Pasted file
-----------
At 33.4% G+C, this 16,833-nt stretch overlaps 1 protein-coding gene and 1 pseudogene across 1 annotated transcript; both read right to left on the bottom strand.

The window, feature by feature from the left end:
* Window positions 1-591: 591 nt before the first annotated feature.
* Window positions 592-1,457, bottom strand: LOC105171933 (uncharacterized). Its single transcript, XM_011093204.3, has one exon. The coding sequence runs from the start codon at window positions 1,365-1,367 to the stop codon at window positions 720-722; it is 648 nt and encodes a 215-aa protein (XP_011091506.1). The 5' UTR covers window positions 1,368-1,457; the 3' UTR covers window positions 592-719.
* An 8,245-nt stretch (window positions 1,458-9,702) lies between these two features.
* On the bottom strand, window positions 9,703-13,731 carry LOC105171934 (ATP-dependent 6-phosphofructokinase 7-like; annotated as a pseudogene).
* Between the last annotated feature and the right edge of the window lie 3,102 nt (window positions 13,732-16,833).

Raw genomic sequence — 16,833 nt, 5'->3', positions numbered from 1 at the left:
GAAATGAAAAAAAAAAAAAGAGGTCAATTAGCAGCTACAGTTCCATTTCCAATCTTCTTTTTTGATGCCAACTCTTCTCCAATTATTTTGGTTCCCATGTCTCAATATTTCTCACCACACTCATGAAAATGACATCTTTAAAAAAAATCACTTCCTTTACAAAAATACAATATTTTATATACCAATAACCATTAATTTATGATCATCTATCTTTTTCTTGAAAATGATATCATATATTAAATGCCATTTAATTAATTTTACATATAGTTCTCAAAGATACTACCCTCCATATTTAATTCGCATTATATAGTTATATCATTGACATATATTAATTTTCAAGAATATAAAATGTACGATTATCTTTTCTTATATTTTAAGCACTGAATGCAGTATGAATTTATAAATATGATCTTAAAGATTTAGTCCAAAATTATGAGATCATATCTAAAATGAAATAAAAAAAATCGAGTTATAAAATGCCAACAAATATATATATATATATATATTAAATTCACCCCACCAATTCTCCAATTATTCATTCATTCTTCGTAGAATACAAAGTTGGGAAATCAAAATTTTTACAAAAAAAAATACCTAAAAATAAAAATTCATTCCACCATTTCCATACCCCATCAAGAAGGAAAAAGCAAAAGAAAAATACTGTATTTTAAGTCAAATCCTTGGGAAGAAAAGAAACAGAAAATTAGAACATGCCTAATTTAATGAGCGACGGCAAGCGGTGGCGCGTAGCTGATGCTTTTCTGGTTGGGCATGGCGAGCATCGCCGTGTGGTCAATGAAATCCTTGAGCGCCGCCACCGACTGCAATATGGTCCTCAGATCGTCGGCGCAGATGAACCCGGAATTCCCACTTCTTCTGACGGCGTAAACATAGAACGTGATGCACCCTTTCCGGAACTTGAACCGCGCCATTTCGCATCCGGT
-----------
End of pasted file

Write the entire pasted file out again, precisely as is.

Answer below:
At 33.4% G+C, this 16,833-nt stretch overlaps 1 protein-coding gene and 1 pseudogene across 1 annotated transcript; both read right to left on the bottom strand.

The window, feature by feature from the left end:
* Window positions 1-591: 591 nt before the first annotated feature.
* Window positions 592-1,457, bottom strand: LOC105171933 (uncharacterized). Its single transcript, XM_011093204.3, has one exon. The coding sequence runs from the start codon at window positions 1,365-1,367 to the stop codon at window positions 720-722; it is 648 nt and encodes a 215-aa protein (XP_011091506.1). The 5' UTR covers window positions 1,368-1,457; the 3' UTR covers window positions 592-719.
* An 8,245-nt stretch (window positions 1,458-9,702) lies between these two features.
* On the bottom strand, window positions 9,703-13,731 carry LOC105171934 (ATP-dependent 6-phosphofructokinase 7-like; annotated as a pseudogene).
* Between the last annotated feature and the right edge of the window lie 3,102 nt (window positions 13,732-16,833).

Raw genomic sequence — 16,833 nt, 5'->3', positions numbered from 1 at the left:
GAAATGAAAAAAAAAAAAAGAGGTCAATTAGCAGCTACAGTTCCATTTCCAATCTTCTTTTTTGATGCCAACTCTTCTCCAATTATTTTGGTTCCCATGTCTCAATATTTCTCACCACACTCATGAAAATGACATCTTTAAAAAAAATCACTTCCTTTACAAAAATACAATATTTTATATACCAATAACCATTAATTTATGATCATCTATCTTTTTCTTGAAAATGATATCATATATTAAATGCCATTTAATTAATTTTACATATAGTTCTCAAAGATACTACCCTCCATATTTAATTCGCATTATATAGTTATATCATTGACATATATTAATTTTCAAGAATATAAAATGTACGATTATCTTTTCTTATATTTTAAGCACTGAATGCAGTATGAATTTATAAATATGATCTTAAAGATTTAGTCCAAAATTATGAGATCATATCTAAAATGAAATAAAAAAAATCGAGTTATAAAATGCCAACAAATATATATATATATATATATTAAATTCACCCCACCAATTCTCCAATTATTCATTCATTCTTCGTAGAATACAAAGTTGGGAAATCAAAATTTTTACAAAAAAAAATACCTAAAAATAAAAATTCATTCCACCATTTCCATACCCCATCAAGAAGGAAAAAGCAAAAGAAAAATACTGTATTTTAAGTCAAATCCTTGGGAAGAAAAGAAACAGAAAATTAGAACATGCCTAATTTAATGAGCGACGGCAAGCGGTGGCGCGTAGCTGATGCTTTTCTGGTTGGGCATGGCGAGCATCGCCGTGTGGTCAATGAAATCCTTGAGCGCCGCCACCGACTGCAATATGGTCCTCAGATCGTCGGCGCAGATGAACCCGGAATTCCCACTTCTTCTGACGGCGTAAACATAGAACGTGATGCACCCTTTCCGGAACTTGAACCGCGCCATTTCGCATCCGGT